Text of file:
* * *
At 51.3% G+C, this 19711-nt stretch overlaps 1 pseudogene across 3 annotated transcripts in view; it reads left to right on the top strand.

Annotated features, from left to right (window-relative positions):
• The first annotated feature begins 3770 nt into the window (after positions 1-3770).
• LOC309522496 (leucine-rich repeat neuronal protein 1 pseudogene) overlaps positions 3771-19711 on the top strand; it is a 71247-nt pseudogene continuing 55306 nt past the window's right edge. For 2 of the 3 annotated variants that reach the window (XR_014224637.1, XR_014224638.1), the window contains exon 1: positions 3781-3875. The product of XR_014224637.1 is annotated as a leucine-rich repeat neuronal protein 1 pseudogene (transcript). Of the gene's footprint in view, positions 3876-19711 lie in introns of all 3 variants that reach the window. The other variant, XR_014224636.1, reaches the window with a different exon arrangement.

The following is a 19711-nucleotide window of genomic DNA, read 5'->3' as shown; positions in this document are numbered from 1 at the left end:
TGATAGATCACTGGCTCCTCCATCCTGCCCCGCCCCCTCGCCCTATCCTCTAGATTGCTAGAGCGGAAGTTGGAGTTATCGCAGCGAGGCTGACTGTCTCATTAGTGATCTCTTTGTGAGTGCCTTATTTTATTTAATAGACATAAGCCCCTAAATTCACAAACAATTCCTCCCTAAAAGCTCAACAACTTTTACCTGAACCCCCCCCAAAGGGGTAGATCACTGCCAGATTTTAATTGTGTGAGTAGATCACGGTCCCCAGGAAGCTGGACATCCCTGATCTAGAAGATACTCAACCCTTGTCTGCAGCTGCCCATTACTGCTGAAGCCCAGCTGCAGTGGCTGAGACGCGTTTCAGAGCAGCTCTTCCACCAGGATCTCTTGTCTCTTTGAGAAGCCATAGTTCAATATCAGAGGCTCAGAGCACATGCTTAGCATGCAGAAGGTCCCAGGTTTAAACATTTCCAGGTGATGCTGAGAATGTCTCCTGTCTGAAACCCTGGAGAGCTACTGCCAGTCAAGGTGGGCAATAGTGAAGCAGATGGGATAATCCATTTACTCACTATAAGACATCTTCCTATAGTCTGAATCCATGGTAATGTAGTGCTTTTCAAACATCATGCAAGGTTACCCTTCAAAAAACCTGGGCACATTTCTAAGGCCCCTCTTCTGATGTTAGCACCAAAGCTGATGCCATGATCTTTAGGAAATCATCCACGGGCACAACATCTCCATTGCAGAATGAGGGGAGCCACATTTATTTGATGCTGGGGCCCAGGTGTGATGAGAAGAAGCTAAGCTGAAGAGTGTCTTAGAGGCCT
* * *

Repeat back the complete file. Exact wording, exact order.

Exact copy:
At 51.3% G+C, this 19711-nt stretch overlaps 1 pseudogene across 3 annotated transcripts in view; it reads left to right on the top strand.

Annotated features, from left to right (window-relative positions):
• The first annotated feature begins 3770 nt into the window (after positions 1-3770).
• LOC309522496 (leucine-rich repeat neuronal protein 1 pseudogene) overlaps positions 3771-19711 on the top strand; it is a 71247-nt pseudogene continuing 55306 nt past the window's right edge. For 2 of the 3 annotated variants that reach the window (XR_014224637.1, XR_014224638.1), the window contains exon 1: positions 3781-3875. The product of XR_014224637.1 is annotated as a leucine-rich repeat neuronal protein 1 pseudogene (transcript). Of the gene's footprint in view, positions 3876-19711 lie in introns of all 3 variants that reach the window. The other variant, XR_014224636.1, reaches the window with a different exon arrangement.

The following is a 19711-nucleotide window of genomic DNA, read 5'->3' as shown; positions in this document are numbered from 1 at the left end:
TGATAGATCACTGGCTCCTCCATCCTGCCCCGCCCCCTCGCCCTATCCTCTAGATTGCTAGAGCGGAAGTTGGAGTTATCGCAGCGAGGCTGACTGTCTCATTAGTGATCTCTTTGTGAGTGCCTTATTTTATTTAATAGACATAAGCCCCTAAATTCACAAACAATTCCTCCCTAAAAGCTCAACAACTTTTACCTGAACCCCCCCCAAAGGGGTAGATCACTGCCAGATTTTAATTGTGTGAGTAGATCACGGTCCCCAGGAAGCTGGACATCCCTGATCTAGAAGATACTCAACCCTTGTCTGCAGCTGCCCATTACTGCTGAAGCCCAGCTGCAGTGGCTGAGACGCGTTTCAGAGCAGCTCTTCCACCAGGATCTCTTGTCTCTTTGAGAAGCCATAGTTCAATATCAGAGGCTCAGAGCACATGCTTAGCATGCAGAAGGTCCCAGGTTTAAACATTTCCAGGTGATGCTGAGAATGTCTCCTGTCTGAAACCCTGGAGAGCTACTGCCAGTCAAGGTGGGCAATAGTGAAGCAGATGGGATAATCCATTTACTCACTATAAGACATCTTCCTATAGTCTGAATCCATGGTAATGTAGTGCTTTTCAAACATCATGCAAGGTTACCCTTCAAAAAACCTGGGCACATTTCTAAGGCCCCTCTTCTGATGTTAGCACCAAAGCTGATGCCATGATCTTTAGGAAATCATCCACGGGCACAACATCTCCATTGCAGAATGAGGGGAGCCACATTTATTTGATGCTGGGGCCCAGGTGTGATGAGAAGAAGCTAAGCTGAAGAGTGTCTTAGAGGCCT